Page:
Katie Moreno: just in general there’s lots of causes that need more attention outside of even diabetes, but We’re not gonna get on the soapbox about the American Healthcare System, so
Mila Clarke: I mean, that’s a whole other podcast. You’re American Diabetes,…
Katie Moreno: while That’s podcast number two.
Mila Clarke: and we’ll talk about feeling people with diabetes. I think I have two last questions for you one What is your favorite way that you have shown up for me when I’ve needed a friend who could just kind of soothe me about diabetes and I’ll tell you if it’s not the same. I’ll tell you what my favorite way is.
Katie Moreno: I’m an awesome friend. So I do a lot. Just No, I’m just kidding.
Mila Clarke: So I think what?
Katie Moreno: I do have two though. So one of them is more so related to you being like an influencer and one is directly related to diabetes. So one is whenever you receiving a lot of negative comments, I Had a bunch of people and I was your manager at the time too. So I had access to the back end of everything and I screenshotted hundreds of good comments, like sweet ones and printed them out. You’re gonna get it and…
Mila Clarke: Yeah.
Katie Moreno: put them in this brag book here and I decorated it a little kid would like paints and colorful stickers and stuff and I just wanted you to have that to remember when you were receiving hard comments, there were hundreds of sweet ones and I
Katie Moreno: I hope that you don’t need to look at it very often because I hope that there’s not a bunch of negative comments. But in those moments where you receive a negative one, remember that there are hundreds of positive ones and the same goes for people with diabetes that might have a negative experience or have a bad day or have a day where your blood sugars are just crappy remember all the other good days that you’ve had and good comments that you’ve received and the friends you’ve met through the diabetes Community because there’s lots of positives to it too. And then the second one is specifically die diabetes related, which I also highly recommend to people that are diabetes of people that have diabetes you added me as a user to your alerts for your CGM. And so I was receiving alerts that you were having lows in the middle of the night which by the way is terrifying I was like texting you immediately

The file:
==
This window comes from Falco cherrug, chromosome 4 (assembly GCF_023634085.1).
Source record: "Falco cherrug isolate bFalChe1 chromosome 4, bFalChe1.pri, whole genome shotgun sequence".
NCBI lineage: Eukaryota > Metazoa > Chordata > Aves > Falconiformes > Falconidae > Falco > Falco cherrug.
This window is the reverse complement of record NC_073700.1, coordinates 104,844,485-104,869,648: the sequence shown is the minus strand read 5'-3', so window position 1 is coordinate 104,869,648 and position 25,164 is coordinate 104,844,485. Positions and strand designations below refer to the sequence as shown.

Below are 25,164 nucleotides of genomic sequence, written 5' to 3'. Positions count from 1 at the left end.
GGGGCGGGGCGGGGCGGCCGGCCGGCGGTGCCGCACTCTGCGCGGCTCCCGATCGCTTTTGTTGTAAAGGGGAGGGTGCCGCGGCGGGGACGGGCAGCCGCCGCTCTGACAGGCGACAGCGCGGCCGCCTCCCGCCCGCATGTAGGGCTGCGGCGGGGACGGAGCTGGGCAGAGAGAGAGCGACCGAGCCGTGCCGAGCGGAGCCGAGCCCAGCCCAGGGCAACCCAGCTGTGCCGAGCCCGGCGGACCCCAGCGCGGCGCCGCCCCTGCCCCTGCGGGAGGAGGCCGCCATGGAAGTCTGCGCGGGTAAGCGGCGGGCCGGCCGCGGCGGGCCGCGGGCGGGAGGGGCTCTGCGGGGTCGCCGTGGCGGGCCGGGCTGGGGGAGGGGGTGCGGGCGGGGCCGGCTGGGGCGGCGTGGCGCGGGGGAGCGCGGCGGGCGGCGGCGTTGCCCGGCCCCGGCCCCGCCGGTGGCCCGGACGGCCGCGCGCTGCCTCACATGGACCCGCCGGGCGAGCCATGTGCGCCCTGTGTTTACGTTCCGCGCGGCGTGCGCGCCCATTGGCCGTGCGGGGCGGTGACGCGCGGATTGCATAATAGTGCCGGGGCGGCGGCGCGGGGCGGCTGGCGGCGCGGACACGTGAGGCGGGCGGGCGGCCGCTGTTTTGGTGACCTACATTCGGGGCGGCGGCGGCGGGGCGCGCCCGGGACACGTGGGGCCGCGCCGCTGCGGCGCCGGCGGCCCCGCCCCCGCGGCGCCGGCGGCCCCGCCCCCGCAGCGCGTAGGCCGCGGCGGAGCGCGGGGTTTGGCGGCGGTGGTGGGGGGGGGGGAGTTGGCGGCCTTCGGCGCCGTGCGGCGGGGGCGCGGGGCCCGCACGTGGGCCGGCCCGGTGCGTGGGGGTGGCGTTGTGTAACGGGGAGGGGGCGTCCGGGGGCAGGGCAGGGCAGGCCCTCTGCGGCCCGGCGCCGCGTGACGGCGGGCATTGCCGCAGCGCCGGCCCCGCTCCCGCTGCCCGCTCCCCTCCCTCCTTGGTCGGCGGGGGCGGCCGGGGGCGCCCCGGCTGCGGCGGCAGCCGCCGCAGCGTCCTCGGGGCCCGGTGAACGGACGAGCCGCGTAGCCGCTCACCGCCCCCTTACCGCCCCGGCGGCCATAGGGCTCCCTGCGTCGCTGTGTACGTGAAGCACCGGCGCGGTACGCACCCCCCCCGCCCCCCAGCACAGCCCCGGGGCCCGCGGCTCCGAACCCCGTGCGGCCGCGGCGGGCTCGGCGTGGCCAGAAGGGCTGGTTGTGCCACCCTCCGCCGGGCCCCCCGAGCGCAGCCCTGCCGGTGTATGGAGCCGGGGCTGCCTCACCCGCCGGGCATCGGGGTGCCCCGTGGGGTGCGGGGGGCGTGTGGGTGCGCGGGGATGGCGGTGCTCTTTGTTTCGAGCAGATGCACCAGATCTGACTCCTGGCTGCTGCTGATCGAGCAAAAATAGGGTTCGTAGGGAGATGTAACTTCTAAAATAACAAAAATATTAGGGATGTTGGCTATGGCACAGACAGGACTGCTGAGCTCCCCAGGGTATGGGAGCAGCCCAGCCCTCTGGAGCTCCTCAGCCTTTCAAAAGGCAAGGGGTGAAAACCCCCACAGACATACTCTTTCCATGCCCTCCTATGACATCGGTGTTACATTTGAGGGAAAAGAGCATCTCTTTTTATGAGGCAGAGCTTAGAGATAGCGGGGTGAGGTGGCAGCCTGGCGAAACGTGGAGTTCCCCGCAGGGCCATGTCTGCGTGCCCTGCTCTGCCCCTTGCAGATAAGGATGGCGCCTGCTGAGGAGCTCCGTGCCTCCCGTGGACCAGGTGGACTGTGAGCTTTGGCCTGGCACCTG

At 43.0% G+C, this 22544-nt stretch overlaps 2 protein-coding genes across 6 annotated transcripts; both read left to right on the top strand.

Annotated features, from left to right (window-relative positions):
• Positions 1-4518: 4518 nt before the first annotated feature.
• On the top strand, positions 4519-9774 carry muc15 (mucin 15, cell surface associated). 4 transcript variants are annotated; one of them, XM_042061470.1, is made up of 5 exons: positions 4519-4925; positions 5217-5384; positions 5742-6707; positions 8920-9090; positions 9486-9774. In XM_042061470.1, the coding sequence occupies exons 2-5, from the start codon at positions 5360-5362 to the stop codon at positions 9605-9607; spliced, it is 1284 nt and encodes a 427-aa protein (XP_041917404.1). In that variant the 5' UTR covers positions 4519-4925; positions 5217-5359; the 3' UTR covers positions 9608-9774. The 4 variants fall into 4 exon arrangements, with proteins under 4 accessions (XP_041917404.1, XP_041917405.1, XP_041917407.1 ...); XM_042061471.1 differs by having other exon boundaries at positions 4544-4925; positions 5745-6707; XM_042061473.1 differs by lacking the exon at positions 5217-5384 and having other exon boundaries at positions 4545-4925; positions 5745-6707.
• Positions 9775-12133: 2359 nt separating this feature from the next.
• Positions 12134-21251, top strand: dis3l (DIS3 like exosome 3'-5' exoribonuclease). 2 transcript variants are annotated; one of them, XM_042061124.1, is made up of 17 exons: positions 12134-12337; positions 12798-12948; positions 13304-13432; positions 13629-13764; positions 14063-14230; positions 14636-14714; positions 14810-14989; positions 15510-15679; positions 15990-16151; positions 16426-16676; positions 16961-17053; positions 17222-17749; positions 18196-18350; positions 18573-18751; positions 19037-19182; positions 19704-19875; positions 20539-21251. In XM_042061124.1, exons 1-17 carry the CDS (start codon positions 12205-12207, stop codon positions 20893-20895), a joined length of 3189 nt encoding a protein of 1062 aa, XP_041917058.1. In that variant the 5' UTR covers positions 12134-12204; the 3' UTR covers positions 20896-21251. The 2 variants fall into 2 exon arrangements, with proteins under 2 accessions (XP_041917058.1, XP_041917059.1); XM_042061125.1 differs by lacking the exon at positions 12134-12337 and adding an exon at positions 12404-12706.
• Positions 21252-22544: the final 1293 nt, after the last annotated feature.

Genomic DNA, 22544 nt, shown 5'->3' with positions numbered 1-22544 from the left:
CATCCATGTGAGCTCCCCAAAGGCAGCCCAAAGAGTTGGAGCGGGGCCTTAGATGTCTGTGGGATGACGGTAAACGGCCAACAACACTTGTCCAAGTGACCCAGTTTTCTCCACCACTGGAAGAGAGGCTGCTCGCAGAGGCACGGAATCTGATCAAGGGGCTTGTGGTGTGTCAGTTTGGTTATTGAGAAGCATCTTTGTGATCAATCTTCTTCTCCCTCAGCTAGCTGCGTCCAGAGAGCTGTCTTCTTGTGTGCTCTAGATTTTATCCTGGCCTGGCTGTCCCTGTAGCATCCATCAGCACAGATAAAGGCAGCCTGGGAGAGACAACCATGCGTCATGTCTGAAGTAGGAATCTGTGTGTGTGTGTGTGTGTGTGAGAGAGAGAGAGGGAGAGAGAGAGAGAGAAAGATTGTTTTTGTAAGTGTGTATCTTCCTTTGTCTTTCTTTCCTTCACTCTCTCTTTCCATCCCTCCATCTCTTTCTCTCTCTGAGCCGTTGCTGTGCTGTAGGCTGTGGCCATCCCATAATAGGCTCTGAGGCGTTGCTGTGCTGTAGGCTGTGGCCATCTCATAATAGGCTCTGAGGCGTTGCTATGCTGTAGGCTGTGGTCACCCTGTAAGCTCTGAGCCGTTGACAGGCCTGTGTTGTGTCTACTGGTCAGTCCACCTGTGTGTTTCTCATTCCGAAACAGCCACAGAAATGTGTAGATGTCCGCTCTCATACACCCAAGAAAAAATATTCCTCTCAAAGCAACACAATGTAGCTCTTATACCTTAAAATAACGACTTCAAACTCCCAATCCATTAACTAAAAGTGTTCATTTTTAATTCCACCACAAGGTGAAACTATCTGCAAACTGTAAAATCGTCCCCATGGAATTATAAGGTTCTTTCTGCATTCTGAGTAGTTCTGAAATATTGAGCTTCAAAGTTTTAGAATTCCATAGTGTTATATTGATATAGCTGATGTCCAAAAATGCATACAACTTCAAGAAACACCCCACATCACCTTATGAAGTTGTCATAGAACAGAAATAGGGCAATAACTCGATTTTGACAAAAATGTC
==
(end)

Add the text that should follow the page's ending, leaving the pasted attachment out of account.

Katie Moreno: Call you and you weren’t answering and I was like she’s dying. I immediately panicked and you were okay. You were fine. You were handling it was the first alert that I received and so I immediately went to panic mode. Also. The alarm is true
Mila Clarke: And I was just gonna say the alarm is like we’ll wake you up out of your coffin.
Katie Moreno: Yeah, I did not I should have asked…
Mila Clarke: What if so loud?
Katie Moreno: what it sounded like so I would know it to expect I thought the world was ending I thought it was like an emergency alarm for a hurricane tornado earthquake. I thought it was the end of the world but
Katie Moreno: Just low blood sugar and it wasn’t even that low, but it’s like the alarm and so the next day I went to the store and I bought a little tackle box and I put all a bunch of candies in it. And so that way you can keep it near your bedside to refuel or if you just need a snack but I think that was a good way to love you as a friend that I don’t know what it’s like but here’s something I can do that just tangibly shows you like I got you and I’m here to support you and I’m here to help you and you got to refill it on your own but keep this by your side because I don’t want any more lows is if you can help it and…
Mila Clarke: Yeah, yeah.
Katie Moreno: then also you told me a story of you were digging through trail mix one time to dig out the M&Ms or the chocolate or something because sugar and you had nothing and I was like, I got you we’re never doing that again you trail mix ever again?
Mila Clarke: I had to split out the chocolate from the pretzels and stuff because chocolate it has a fat in it. So it won’t rise your glucose as fast as you so I was sitting on the countertop just like Eminem pretzel home.
Katie Moreno: Fast enough. Yeah.
Katie Moreno: But in the middle of the low that’s not when you need to be doing that and so I was like we need candy ready and…